And what was more, and what was new, is that love is the root and it is love all the way. As we will hear again on Thursday, this is the new commandment, the one that rewrites the rule-book: “love one another as I have loved you.” It’s like a great river of love flowing down from heaven, through Christ, through us, and out across the whole wide world. God has so loved the world that he has sent his Son, his Son whom he loves. He shows us that he has that same love for us too, and lays down his life, God’s life, for us as the active demonstration of that love and the effective remaking of our relationship with him. And he commands us to do for others as God has done for us, loving one another, loving one another, and even loving our enemies too.
This is at heart the lesson of the Vine. When we were far off, all of us, God has shown his love for us, sinners though we are, and done for us what we could not do for ourselves, restored our bond of belonging and love with him. “O God,” we pray, “forasmuch as without thee we are not able to please thee.” We cannot and dare not rely on our non-existent ability to rebuild the bridge; but God in Jesus Christ has done it for us. And John’s great gift to us is to underline that this is best seen not as an act of judicial forgiveness, or a trick played on Satan, or a fee due to him, but as an act of pure love. And what is more, the only deep-down requirement laid on us is to love in return.
What is set up is a powerful, beautiful, organic pattern of life and growth. The same love in which the world was conceived and created moves God to show that love to the world to the uttermost so that it may have the life that he planned for it in all its fulness, despite all its failings. That same love if accepted creates an echoing love in the hearts of the created, of us, of whom nothing more is asked than to abide in, to be faithful to that love and to Christ in whom it was shown.
That same love is intended to be the hall-mark of the Christian community, the totus Christusor whole Christ uniting Jesus himself, his body the Church, and the Eucharist in which they meet. It’s as if the ordinary DNA of our humanity, with all its selfishness, has another strand added into it – not as an extra but at the very heart of its being – something of the self-giving not self-grasping love of God. The DNAand purpose of the church is to love others as Christ has loved it. So, the mutual life of love of those who call themselves Christians is not an optional extra to be aspired as long as everything else has got sorted and all the really awkward people have gone away, but the first call on us if we are to be truly God’s people.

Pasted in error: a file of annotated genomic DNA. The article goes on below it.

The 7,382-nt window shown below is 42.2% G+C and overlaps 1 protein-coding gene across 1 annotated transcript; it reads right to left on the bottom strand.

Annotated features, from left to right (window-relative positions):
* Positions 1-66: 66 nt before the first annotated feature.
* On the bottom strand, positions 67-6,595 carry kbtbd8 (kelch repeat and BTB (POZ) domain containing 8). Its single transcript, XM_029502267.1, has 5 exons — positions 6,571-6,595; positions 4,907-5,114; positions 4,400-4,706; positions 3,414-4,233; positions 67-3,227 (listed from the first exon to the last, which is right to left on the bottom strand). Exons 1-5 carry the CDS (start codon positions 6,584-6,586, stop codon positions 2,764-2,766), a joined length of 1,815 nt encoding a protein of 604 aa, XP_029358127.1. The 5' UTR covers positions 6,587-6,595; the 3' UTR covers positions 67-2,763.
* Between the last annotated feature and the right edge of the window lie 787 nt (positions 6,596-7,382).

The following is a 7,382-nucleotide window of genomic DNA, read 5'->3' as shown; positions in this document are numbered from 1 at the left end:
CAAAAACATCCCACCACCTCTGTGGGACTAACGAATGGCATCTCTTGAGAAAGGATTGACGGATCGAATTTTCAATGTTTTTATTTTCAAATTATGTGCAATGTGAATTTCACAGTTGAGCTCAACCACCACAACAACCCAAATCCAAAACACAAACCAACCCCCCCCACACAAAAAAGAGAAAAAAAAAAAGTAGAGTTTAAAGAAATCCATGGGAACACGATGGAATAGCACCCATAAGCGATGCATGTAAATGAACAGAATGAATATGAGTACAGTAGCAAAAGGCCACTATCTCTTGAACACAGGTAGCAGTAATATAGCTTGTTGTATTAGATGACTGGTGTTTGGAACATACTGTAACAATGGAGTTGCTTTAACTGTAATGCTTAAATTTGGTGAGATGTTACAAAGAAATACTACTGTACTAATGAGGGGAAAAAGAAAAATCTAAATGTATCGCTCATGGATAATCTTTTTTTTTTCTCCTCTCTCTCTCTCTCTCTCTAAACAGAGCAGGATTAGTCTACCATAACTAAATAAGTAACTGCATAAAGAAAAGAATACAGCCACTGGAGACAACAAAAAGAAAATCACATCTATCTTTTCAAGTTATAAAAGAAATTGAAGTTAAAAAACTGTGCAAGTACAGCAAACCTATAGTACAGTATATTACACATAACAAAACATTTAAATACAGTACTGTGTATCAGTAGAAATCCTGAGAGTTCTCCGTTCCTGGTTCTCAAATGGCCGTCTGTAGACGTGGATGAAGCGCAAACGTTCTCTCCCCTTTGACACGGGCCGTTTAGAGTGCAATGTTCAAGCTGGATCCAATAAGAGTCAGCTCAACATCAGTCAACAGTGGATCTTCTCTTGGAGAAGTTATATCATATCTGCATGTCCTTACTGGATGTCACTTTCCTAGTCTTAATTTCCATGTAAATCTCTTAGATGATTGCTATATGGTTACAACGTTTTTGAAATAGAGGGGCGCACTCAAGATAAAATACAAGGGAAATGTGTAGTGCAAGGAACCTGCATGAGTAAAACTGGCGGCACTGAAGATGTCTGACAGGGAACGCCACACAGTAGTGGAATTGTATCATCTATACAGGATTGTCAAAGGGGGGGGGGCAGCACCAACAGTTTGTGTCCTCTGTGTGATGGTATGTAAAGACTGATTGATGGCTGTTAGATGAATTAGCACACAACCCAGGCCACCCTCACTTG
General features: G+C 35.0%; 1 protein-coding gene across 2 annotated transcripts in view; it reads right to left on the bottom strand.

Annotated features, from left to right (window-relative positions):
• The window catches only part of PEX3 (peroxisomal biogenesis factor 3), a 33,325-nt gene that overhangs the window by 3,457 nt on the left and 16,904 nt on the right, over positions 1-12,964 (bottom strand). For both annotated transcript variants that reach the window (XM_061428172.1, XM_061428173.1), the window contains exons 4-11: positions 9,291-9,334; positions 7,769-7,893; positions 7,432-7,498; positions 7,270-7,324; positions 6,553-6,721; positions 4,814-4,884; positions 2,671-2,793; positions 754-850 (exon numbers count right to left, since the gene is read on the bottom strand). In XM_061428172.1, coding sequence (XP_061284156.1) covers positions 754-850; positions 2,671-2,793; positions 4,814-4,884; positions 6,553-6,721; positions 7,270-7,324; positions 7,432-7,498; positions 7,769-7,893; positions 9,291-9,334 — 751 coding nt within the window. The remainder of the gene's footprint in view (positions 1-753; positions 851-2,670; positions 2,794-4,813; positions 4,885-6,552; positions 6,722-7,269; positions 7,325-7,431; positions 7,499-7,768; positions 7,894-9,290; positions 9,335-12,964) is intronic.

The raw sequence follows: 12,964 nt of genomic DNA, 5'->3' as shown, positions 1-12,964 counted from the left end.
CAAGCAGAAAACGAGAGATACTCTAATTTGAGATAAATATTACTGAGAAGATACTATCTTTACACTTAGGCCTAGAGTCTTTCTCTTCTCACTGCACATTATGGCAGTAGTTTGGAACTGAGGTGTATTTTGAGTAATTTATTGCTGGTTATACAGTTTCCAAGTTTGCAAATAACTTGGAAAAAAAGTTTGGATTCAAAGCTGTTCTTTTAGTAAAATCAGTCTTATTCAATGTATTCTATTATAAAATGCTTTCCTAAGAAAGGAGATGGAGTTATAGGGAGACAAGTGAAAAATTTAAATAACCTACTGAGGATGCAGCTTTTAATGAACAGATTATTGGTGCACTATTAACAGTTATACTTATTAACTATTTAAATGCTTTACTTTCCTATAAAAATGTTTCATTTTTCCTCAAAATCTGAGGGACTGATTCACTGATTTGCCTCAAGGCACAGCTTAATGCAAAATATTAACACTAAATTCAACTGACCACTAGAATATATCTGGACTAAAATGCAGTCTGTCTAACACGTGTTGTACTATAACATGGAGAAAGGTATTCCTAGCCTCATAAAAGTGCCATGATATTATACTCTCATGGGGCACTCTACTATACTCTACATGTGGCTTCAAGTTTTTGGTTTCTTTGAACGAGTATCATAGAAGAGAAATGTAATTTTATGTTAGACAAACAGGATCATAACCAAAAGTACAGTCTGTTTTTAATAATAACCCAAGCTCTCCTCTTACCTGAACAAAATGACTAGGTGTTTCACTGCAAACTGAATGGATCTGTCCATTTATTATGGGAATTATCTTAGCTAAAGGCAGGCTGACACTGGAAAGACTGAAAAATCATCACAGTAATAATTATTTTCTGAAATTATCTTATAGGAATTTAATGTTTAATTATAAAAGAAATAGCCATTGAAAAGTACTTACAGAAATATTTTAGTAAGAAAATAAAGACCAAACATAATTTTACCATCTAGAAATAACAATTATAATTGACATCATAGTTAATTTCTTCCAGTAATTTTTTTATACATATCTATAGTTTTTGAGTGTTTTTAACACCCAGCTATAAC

And then finally, it is quite clear that if our roots have to be in Christ or we perish, and our shoots have to be one vine together or we cease to be in Christ, then also the shoots are meant and purposed to bear fruit, fruit that will be given away unconditionally so that others may have the same life that we have found for ourselves. That is Amazing Grace; that is the DNA of the church, the family business if you like of God, and it is into that family, that Vine, that flock, that people, that God invites us afresh now this Holy Week. To walk with him, to wait with him, to watch with him, to go with him to the Cross … and beyond.